Johnny at first brought up the point that what would marriage accomplish that they couldn't do already? They're already doing the town before he leaves, and then she can write him after that. But she can write any­way. Eileen rejoins that then she could sign her name as a missus. Oh, that marital label. Blake's younger brother inherited his older brother's clothes. Family affects inheritance. There are some issues that hinge on a label, and this movie touches on it. A mere domestic partner can run afoul of red tape in some instances.

There's a skit on stage:

Sgt. Dick Bernie: "I come home with flowers and candy on a three-day pass and go up to my door and knock. The door opens. There's my beautiful wife. I look at her and she looks at me. … I look at her and she looks at me."

Emcee: "Why don't you kiss her?"

Sgt. Bernie: "I can't. She's a first lieutenant."

Emcee: "Oh, she's a Wac."

Sgt. Bernie: "That's beside the point. The worst part of it is I gotta get permission from the top sergeant to even talk to her."

Emcee: "What's tough about that?"

Sgt. Bernie: "The top sergeant's my mother-in-law."

That illustrates that a (hetero) marriage has a dimension to it of domestic partner­ship where arrangements must be worked out. As in room­mates, as in (homo) domestic partner­ships, as in Modestinus ‘a sharing of civil … rights’, as in Saint Paul (1Cor. 7:28): "trouble in the flesh". Such was written about by John Connolly of a Maine couple:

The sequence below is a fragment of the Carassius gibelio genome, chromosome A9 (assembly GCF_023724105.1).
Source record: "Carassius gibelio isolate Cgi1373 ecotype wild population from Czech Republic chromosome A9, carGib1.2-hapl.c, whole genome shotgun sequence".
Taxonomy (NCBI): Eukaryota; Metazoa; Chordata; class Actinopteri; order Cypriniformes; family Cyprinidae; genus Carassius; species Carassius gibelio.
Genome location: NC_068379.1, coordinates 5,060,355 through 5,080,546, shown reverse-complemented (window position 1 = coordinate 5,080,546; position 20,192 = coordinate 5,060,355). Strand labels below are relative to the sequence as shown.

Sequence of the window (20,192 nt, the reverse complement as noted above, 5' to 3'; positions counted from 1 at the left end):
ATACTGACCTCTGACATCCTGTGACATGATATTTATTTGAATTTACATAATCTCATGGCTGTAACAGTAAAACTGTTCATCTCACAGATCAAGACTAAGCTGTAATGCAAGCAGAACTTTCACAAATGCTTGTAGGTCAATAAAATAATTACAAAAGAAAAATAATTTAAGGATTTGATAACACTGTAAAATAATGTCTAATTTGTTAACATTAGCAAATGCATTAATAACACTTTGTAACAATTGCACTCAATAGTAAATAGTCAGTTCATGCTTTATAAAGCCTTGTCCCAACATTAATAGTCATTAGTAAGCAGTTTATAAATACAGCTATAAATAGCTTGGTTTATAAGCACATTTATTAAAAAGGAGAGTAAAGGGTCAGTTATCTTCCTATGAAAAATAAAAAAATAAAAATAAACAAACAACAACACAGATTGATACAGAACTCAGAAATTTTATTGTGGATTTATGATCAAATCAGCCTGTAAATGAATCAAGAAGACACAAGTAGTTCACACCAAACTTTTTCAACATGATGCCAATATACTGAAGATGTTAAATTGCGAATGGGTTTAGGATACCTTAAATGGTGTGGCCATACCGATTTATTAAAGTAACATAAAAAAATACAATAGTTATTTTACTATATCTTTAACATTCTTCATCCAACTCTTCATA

There was a lot to be said for the discipline of married life. It forced one to learn the art of compromise, and to remedy the flaws in one's nature. Morland him­self was still a work-in-progress after two decades of marriage, but he liked to think that his wife might be as well. (74)

Maine passed Proposition 1 handily, allowing same-sex marriage being a domestic partner­ship relabeled. New England itself is culturally Puritan territory. According to cultural historian David Hackett Fischer the Puritans regarded marriage not as a sacred in­sti­tution, but rather as pro­viding a family con­text where its mem­bers could socially live out the grace of God. The Puritans had "a cultural idea of marriage that was unique to the Puritan colonies. … The Puritans of New England rejected all the Anglican ideas. They believed that marriage was not a religious but a civil contract" (77). In the New England states—& NY & DC—the civil contract was the whole kit and caboodle, so once laws against sodomy were removed it was a simple matter of equal rights to open (civil) marriage to homo­sexuals. The rest of the states did not abide such a redefinition, but the courts stepped in to force acceptance of same-sex marriage.